After John Mulaney finishes a stem-winder of a story in which an increasingly desperate and delusional character—himself—buys and immediately pawns a Rolex for half the price to get cash for drugs, the comedian addresses the audience. "I feel your judgment. You must think I'm pretty stupid. … And as you process and digest how obnoxious, wasteful and unlikable that story is, just remember: That's one I'm willing to tell you."
Mulaney became one of the past decade's biggest stars of stand-up with brilliant bits like these, building slightly off-kilter stories up to an unhinged, hyperbolic finale, followed by some wry remarks on whatever he's just unpacked. But in "Baby J," Mulaney's first stand-up TV special in five years, we know the hyperbole is limited and the target is Mulaney himself. Specifically, the John Mulaney of 2–3 years ago who was very genuinely crashing his way through addiction and early recovery.
It may be a stereotype that comedians struggle with substance use, but it's rare for one of Mulaney's level of popularity to get so candid about it on stage. Mulaney's earlier stand-up, TV shows and "SNL" stints (he's a five-time host) often turned dark, bizarre and self-deprecating, but his reputation as a clean-cut nice guy and devoted husband had helped him achieve mainstream acclaim. He'd also, in earlier years, talked about being sober since 2005, a recovery success story.
That all came apart during the pandemic when news broke that Mulaney had checked into rehab for addiction to cocaine and an array of prescription drugs; months later he split from his wife. The lead-up and aftermath of the former event provides most of the material in "Baby J," filmed at Boston's Symphony Hall in February 2023 and released on Netflix last week.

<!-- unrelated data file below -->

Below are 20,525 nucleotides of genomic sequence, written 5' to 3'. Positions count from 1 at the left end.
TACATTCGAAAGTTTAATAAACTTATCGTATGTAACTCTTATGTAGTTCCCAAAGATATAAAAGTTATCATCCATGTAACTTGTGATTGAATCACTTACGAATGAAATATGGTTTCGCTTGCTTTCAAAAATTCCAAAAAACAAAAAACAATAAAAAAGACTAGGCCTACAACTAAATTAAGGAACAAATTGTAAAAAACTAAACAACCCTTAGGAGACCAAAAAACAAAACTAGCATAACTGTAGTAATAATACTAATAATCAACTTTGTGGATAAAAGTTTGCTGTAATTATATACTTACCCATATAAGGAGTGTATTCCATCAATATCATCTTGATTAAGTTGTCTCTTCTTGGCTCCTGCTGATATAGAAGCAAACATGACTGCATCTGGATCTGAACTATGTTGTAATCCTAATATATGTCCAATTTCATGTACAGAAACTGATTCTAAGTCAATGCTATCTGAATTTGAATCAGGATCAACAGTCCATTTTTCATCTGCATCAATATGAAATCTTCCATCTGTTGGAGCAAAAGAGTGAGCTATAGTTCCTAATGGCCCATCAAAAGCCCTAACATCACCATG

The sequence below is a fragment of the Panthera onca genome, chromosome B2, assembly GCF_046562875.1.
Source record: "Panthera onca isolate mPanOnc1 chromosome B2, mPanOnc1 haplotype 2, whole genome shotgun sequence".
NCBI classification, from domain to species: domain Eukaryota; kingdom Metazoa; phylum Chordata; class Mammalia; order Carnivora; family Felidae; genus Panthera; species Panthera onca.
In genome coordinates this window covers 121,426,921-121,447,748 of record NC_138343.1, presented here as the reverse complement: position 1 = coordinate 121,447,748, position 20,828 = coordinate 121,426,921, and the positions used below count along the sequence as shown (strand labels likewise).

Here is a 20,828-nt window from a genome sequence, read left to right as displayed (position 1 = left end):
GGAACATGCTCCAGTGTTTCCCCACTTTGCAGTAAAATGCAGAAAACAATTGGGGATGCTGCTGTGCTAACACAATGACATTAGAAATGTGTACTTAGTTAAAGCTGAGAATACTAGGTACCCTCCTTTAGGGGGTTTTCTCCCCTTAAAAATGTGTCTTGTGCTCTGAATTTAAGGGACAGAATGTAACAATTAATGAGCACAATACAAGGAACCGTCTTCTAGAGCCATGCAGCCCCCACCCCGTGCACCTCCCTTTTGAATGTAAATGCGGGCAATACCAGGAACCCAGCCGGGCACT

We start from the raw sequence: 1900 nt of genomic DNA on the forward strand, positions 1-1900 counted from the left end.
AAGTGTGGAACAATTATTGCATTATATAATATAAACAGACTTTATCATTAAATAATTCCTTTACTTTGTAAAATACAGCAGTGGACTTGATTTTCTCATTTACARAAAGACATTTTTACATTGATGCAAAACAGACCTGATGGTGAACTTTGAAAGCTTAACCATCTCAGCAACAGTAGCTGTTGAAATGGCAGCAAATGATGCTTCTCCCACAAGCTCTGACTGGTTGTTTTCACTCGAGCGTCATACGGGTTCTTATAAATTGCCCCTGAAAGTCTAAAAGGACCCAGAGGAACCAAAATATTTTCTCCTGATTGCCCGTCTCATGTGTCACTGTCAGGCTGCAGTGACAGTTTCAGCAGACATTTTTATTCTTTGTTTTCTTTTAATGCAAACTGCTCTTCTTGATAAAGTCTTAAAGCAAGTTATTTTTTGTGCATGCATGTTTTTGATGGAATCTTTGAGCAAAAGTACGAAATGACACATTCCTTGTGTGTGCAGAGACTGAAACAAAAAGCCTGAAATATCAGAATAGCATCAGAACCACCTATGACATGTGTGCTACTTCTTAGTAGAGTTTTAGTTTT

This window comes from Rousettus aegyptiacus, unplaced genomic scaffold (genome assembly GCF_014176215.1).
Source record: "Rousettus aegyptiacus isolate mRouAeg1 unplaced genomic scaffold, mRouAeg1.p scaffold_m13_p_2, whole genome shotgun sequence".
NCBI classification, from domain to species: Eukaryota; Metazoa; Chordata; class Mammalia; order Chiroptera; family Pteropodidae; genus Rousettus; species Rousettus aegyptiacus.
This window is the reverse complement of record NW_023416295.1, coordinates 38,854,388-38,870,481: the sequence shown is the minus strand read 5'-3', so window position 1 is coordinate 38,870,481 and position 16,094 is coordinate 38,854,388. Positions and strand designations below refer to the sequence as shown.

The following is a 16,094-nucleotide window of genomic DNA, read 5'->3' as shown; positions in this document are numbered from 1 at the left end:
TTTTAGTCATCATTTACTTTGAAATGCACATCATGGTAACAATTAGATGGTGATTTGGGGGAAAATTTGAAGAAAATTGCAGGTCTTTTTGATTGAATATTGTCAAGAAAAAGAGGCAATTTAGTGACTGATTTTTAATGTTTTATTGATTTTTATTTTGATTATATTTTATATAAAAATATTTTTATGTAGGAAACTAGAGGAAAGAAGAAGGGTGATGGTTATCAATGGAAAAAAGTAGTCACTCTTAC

We often write that addiction should be met with compassion, and it's true: Mulaney credits a "star-studded" intervention of comedian friends with saving his life. He also riffs on why the approach can be a little more challenging in practice. In the midst of the pandemic, some friends appeared at the intervention via Zoom. "You may be thinking, 'Hey if that was me, I would have been like, "If you're so worried about me, how come you didn't fly in?"' Don't worry," Mulaney admits, "I said that multiple times throughout the night."
"I felt powerless. I felt very angry." Then it's off to the early days of treatment, where the feelings of bewilderment, frustration and hurt pride that are familiar to the newly sober become extremely funny (though never trivialized) in Mulaney's hands. At first, he's worried he'll be recognized. When no one knows who he is, he becomes increasingly flustered by his humbled status, even intercepting a newspaper that had reported he'd gone to rehab—and leaving the page flipped open in hopes that the other patients would see it.
"It's weird to be a recovering drug addict," Mulaney muses, now two-plus years sober. "I'm doing great, but when I'm alone, I realize I'm with the person who tried to kill me. … [But] it gives me a strange kind of confidence sometimes. I used to care what everyone thought about me so much. It was all I cared about. And I don't anymore. Because I can honestly say, 'What is someone gonna do to me that's worse than what I would do to myself?'"
Watch the full set on Netflix!
Photo: Marcus Russell Price/Netflix